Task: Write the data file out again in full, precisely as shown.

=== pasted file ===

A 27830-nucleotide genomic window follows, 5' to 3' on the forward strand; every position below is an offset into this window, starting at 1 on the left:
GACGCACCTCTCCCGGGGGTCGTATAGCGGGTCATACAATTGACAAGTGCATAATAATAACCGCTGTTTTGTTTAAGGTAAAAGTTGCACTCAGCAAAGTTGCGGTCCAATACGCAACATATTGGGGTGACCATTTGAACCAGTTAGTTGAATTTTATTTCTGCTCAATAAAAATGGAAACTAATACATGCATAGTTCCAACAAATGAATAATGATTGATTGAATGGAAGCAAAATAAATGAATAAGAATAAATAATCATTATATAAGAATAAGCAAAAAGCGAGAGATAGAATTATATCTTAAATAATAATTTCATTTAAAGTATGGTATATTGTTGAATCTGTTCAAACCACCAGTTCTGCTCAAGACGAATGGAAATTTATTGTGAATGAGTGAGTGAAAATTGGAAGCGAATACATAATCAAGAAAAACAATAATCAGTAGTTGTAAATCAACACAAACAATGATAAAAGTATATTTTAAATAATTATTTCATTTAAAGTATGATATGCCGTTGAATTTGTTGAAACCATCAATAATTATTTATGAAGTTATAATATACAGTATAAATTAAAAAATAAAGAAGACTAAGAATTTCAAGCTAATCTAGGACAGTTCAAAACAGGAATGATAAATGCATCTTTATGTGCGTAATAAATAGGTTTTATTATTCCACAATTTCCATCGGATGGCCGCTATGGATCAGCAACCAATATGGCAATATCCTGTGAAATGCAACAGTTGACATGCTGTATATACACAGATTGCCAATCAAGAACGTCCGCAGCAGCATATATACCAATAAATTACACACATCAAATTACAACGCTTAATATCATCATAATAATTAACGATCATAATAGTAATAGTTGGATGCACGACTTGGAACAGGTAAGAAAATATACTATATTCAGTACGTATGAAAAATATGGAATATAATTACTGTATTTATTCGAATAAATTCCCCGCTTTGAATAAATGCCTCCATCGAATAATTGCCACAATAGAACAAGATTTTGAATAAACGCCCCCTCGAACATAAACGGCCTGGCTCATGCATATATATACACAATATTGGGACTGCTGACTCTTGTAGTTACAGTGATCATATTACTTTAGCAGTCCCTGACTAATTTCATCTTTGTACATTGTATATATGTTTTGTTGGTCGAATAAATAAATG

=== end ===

A 27830-nucleotide genomic window follows, 5' to 3' on the forward strand; every position below is an offset into this window, starting at 1 on the left:
GACGCACCTCTCCCGGGGGTCGTATAGCGGGTCATACAATTGACAAGTGCATAATAATAACCGCTGTTTTGTTTAAGGTAAAAGTTGCACTCAGCAAAGTTGCGGTCCAATACGCAACATATTGGGGTGACCATTTGAACCAGTTAGTTGAATTTTATTTCTGCTCAATAAAAATGGAAACTAATACATGCATAGTTCCAACAAATGAATAATGATTGATTGAATGGAAGCAAAATAAATGAATAAGAATAAATAATCATTATATAAGAATAAGCAAAAAGCGAGAGATAGAATTATATCTTAAATAATAATTTCATTTAAAGTATGGTATATTGTTGAATCTGTTCAAACCACCAGTTCTGCTCAAGACGAATGGAAATTTATTGTGAATGAGTGAGTGAAAATTGGAAGCGAATACATAATCAAGAAAAACAATAATCAGTAGTTGTAAATCAACACAAACAATGATAAAAGTATATTTTAAATAATTATTTCATTTAAAGTATGATATGCCGTTGAATTTGTTGAAACCATCAATAATTATTTATGAAGTTATAATATACAGTATAAATTAAAAAATAAAGAAGACTAAGAATTTCAAGCTAATCTAGGACAGTTCAAAACAGGAATGATAAATGCATCTTTATGTGCGTAATAAATAGGTTTTATTATTCCACAATTTCCATCGGATGGCCGCTATGGATCAGCAACCAATATGGCAATATCCTGTGAAATGCAACAGTTGACATGCTGTATATACACAGATTGCCAATCAAGAACGTCCGCAGCAGCATATATACCAATAAATTACACACATCAAATTACAACGCTTAATATCATCATAATAATTAACGATCATAATAGTAATAGTTGGATGCACGACTTGGAACAGGTAAGAAAATATACTATATTCAGTACGTATGAAAAATATGGAATATAATTACTGTATTTATTCGAATAAATTCCCCGCTTTGAATAAATGCCTCCATCGAATAATTGCCACAATAGAACAAGATTTTGAATAAACGCCCCCTCGAACATAAACGGCCTGGCTCATGCATATATATACACAATATTGGGACTGCTGACTCTTGTAGTTACAGTGATCATATTACTTTAGCAGTCCCTGACTAATTTCATCTTTGTACATTGTATATATGTTTTGTTGGTCGAATAAATAAATG